An environmental protection order (EPO) issued pursuant to the chain of responsibility provisions under the Environmental Protection Act 1994 (Qld) (EPA) has survived a challenge in the Planning and Environment Court.


In Bond v Department of Environment and Heritage Protection [2016] QEPC 40 (Bond), Mr Bond sought to challenge the decision of the Department of Environment and Heritage Protection (DEHP) to issue an EPO to him. The EPO was issued pursuant to s 363AD of the EPA on the basis that he was a related person of a high risk company, Linc Energy Limited. The EPO requires Mr Bond to carry out rehabilitation of land that was used as an underground coal gasification plant by Linc Energy Limited and give to DEHP a bank guarantee of $5,500,000 to secure compliance with the EPO.

The EPA provides that an application for internal review must be made within 10 business days unless a longer period is fixed by the DEHP in special circumstances. If an application is made but the DEHP does not review the original decision, the DEHP is deemed to have confirmed its original decision.

Relevantly in Bond, it was argued that the complexity and matters raised in the EPO constituted special circumstances such that the DEHP should have fixed a longer period to apply for internal review. After being put on notice of the existence of the special circumstances, the DEHP purported to extend the nominated time for internal review by 20 business days. However, it was later conceded by the DEHP that there was in fact no power under the EPA to extend the time in this way. The original decision of the DEHP to issue Mr Bond with a EPO was taken to be confirmed.


Mr Bond filed a notice of appeal to the Planning and Environment Court seeking to have the decision to issue an EPO set aside. In a preliminary application, Mr Bond challenged the lawfulness of the EPO on the basis that:

  1. the EPO did not comply with s 360 of the EPA, which required DEHP to determine whether there were special circumstances when fixing the time period for review; and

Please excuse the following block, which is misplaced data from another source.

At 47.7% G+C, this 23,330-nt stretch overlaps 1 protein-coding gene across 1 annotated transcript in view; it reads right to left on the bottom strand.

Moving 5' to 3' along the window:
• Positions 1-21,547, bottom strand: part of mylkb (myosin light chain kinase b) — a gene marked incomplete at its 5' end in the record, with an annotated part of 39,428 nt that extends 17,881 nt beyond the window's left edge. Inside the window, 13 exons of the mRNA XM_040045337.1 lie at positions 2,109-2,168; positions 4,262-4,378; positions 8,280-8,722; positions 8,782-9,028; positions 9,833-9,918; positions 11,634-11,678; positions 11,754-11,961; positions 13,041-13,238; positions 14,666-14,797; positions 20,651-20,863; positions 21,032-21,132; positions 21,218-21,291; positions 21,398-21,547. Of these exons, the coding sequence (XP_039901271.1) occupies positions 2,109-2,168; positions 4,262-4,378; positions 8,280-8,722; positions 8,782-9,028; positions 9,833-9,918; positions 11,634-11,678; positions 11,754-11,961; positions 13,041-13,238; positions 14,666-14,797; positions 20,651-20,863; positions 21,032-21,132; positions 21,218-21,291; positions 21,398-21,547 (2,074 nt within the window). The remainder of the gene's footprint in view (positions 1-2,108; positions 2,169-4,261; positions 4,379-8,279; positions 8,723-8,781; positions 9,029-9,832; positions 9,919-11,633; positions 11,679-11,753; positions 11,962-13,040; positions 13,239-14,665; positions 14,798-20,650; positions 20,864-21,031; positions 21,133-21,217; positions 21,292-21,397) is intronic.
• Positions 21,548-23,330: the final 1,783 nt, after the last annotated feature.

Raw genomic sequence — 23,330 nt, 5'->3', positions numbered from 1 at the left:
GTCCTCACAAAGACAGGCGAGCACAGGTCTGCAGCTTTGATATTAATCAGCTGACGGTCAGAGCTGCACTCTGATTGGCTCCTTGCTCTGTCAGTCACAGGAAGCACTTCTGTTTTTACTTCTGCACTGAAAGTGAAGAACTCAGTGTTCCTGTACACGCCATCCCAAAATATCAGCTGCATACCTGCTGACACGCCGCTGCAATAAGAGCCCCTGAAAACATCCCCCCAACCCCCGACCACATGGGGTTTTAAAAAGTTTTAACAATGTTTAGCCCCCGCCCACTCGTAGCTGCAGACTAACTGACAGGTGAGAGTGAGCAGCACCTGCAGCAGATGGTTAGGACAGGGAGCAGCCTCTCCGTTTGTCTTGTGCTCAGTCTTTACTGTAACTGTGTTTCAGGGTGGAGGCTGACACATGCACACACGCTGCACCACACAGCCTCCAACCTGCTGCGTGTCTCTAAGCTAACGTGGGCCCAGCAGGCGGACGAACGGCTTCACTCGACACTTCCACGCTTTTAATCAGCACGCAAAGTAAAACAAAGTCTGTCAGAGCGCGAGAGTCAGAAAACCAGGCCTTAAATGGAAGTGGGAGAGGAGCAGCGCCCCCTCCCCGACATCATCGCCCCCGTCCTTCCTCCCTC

2. he was denied procedural fairness by the refusal to make a review decision.


Mr Bond was unsuccessful in his application. The Court found that, while DEHP subsequently acknowledged that special circumstances existed, the EPO was not defective because when issuing the EPO the DEHP was not of the view that special circumstances existed. Further, the Court rejected Mr Bond’s argument that he was denied procedural fairness. While the EPA granted Mr Bond a right to review the original decision to issue the EPO, there was no right to compel DEHP to make a review decision as the EPA provides that a refusal to review a decision constitutes a decision confirming the original decision. Further, as Mr Bond had lodged an appeal to the Court he was unable to demonstrate any prejudice from DEHP’s failure to carry out an internal review of its decision.


Despite the outcome in Bond, a number of issues remain on foot in the proceeding, including whether Mr Bond is a related person of Linc Energy Limited for the purposes of the EPA and whether the EPO was issued to Mr Bond prematurely given the $3,657,163 of financial assurances held by the DEHP in accordance with Linc Energy Limited’s environmental authorities.

The case demonstrates the willingness and capacity of DEHP to issue EPOs pursuant to the new chain of responsibility provisions, despite the accompanying guideline to the new regime not having been finalised. The DEHP is presently working with industry groups to prepare a draft guideline indicating a possible release in late 2016. It is anticipated that the guideline will shed some much needed light on the new chain of responsibility provisions and clarify the reach of their operation.